After reading a recent article by Colorado Sun reporter Tamara Chuang about the Colorado Department of Local Affairs, the thousands of desperate families that couldn’t access housing assistance during a pandemic, and one state employee who was responsible for fielding those calls, it’s hard to feel anything other than shock and outrage.
No doubt Stephanie Maney’s story is reflective of the story of countless other state employees, even in her own department, that were thrown into the worst pandemic, and one of the worst economic crises, of our time.
Employees of state agencies that already have been drastically underfunded and understaffed for decades, now were faced with trying to help thousands of struggling Coloradans access critical services.
The underfunding and undervaluing of our state workers is a problem that has been growing in severity for years, but the pandemic has exacerbated the issue and has now forced us all to face this serious problem. Special interests have been working to cut taxes and create loopholes for corporations and the wealthy few for decades, at the expense of state services and local communities.
On top of that, TABOR established some of the strictest revenue and spending limits in the country, which further crippled our state budgets. Colorado fell far behind other states in areas such as per-pupil funding of K-12 education; state employees are paid about 16 percent less than comparable private-sector workers.
The combination of TABOR, irresponsible tax cuts that led to state budget cuts, and a lack of understanding of the importance of our public infrastructure, has resulted in its gradual erosion.
In this situation, the local affairs department brought in an exorbitantly expensive private, out-of-state contractor, nearly 9 months after the crisis began. The state is now paying some employees of the contractor $65 an hour to process housing applications, when they could have hired Coloradans at a far lower cost and created in-state jobs.
It often seems like an easy answer to outsource these critical services to for-profit corporations that promise quick and cheap solutions. Unfortunately, as the department
At all levels of governments, we’ve tried outsourcing for decades and found that we end up paying more for less. Many times, these companies promise low price tags, but their only priority is to turn a profit, so they achieve these cost savings by cutting healthcare, retirement, and other important benefits for their employees, which hurts our communities in the long term. On top of that, once we outsource public services, we lose the transparency and accountability we need and deserve in public work.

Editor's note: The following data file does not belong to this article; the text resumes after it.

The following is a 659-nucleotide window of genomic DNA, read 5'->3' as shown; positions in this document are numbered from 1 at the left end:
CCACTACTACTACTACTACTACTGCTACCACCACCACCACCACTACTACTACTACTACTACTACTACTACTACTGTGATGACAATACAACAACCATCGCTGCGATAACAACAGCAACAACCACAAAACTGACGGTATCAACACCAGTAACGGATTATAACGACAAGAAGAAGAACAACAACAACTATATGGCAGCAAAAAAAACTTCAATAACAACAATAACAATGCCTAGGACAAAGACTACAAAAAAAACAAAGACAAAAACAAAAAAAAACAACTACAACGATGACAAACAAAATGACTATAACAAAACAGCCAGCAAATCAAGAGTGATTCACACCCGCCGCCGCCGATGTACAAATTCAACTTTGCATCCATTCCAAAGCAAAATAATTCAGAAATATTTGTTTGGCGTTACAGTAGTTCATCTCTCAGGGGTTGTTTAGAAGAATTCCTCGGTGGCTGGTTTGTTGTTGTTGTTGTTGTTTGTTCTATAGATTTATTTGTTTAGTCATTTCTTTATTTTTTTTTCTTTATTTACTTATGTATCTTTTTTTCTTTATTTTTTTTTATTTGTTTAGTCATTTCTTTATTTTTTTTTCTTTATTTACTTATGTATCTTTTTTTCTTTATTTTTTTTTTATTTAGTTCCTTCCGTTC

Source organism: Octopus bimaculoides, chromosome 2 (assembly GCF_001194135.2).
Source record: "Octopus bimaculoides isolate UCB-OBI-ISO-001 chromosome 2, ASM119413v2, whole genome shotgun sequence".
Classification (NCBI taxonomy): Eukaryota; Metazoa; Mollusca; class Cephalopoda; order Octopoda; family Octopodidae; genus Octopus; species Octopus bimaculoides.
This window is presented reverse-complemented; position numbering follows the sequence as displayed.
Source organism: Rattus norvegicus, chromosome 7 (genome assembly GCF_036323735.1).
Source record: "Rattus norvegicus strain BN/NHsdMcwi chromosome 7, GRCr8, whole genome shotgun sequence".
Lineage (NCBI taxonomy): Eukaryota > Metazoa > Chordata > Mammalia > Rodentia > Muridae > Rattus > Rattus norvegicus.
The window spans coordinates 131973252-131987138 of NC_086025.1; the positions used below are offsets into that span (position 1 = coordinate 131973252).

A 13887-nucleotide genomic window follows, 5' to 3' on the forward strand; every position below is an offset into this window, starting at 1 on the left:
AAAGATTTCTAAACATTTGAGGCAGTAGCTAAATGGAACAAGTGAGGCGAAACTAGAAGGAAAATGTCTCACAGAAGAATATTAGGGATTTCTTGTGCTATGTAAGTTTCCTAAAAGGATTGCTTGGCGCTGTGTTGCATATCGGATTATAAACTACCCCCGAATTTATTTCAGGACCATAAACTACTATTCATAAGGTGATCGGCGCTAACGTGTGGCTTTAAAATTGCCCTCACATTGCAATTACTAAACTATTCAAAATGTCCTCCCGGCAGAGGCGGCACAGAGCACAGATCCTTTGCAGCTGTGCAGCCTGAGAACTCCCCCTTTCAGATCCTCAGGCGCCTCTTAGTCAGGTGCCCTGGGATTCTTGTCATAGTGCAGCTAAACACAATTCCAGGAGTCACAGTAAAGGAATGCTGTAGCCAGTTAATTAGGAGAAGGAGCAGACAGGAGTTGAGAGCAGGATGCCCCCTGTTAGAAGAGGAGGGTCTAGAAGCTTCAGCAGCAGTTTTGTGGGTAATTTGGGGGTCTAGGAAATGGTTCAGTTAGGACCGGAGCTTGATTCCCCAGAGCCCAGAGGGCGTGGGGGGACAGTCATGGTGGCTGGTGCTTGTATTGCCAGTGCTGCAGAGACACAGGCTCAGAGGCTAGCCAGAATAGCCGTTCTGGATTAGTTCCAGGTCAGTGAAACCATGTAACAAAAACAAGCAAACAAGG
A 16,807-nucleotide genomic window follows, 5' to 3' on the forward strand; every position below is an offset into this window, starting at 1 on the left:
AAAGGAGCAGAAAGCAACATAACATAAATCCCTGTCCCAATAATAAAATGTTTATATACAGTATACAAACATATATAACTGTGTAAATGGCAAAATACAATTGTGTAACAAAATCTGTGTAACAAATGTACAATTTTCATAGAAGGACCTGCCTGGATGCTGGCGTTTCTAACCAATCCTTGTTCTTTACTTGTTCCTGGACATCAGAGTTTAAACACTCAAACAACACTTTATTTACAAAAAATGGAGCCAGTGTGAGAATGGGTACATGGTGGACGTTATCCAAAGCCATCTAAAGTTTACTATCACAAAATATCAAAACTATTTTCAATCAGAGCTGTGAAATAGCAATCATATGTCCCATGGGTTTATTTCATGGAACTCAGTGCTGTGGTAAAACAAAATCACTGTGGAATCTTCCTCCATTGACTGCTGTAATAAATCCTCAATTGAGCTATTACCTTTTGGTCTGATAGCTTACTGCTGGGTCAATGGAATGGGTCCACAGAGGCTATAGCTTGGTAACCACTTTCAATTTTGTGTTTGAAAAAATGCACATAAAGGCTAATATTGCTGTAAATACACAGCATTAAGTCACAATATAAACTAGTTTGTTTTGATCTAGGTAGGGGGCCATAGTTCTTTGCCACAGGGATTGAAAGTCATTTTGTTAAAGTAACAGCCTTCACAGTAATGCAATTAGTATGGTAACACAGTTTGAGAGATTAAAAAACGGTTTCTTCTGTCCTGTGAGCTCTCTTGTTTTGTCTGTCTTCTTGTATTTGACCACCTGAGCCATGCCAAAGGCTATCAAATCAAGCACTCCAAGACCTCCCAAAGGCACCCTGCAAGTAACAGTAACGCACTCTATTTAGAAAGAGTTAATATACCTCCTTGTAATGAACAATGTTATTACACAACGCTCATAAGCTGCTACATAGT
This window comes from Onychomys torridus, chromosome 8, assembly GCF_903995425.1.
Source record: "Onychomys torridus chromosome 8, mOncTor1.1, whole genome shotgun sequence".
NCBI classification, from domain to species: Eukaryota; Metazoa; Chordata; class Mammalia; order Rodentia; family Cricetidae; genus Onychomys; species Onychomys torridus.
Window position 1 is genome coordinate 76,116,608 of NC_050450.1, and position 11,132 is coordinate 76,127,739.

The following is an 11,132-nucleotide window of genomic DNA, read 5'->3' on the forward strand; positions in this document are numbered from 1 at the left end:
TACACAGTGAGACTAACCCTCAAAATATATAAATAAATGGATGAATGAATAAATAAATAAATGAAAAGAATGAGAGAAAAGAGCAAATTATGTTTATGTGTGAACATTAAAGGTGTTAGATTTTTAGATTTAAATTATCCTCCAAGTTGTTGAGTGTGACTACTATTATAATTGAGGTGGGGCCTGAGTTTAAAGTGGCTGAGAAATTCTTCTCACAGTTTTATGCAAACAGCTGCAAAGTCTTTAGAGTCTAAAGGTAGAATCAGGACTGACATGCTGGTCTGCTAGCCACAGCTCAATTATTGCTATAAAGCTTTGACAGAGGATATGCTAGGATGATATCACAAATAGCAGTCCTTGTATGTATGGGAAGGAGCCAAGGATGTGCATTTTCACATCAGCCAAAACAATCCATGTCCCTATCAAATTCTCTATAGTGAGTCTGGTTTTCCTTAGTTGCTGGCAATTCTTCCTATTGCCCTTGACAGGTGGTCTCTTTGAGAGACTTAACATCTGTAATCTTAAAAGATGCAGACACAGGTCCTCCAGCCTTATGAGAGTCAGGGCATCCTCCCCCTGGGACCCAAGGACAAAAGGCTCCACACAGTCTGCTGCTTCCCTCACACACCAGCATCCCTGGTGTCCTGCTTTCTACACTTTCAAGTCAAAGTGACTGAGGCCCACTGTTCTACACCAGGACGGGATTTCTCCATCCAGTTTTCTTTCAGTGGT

How different could things have been if we had properly staffed and funded these agencies to begin with. To be sure, no one could have predicted this pandemic, but we could have had state departments that were at least better funded and staffed to respond to it.
It’s a convenient fact of life that we don’t like to think about important things like state services until we need them — until we lose our job, are in need of critical health care or mental health services, find our roads impassable, or are worried about the quality of our water or air, or our own safety. But the pandemic has brought the people providing these services to the forefront.
Our communities would come to a standstill without the state employees who are working in the midst of this crisis doing their best, while trying to protect their own health and the health of their families. People like Stephanie Maney and the thousands of other state workers who chose to work in public service because, as Maney states in the article, it was her opportunity to give back.
For our own good and the good of 6 million Coloradans, it’s time we start investing in our critical state agencies and workers and show them that we support them back.
Jude Mattoon and Evelyn Hutt are volunteer leaders at Together Colorado, a coalition of religious congregations, schools, and faith leaders across the state.
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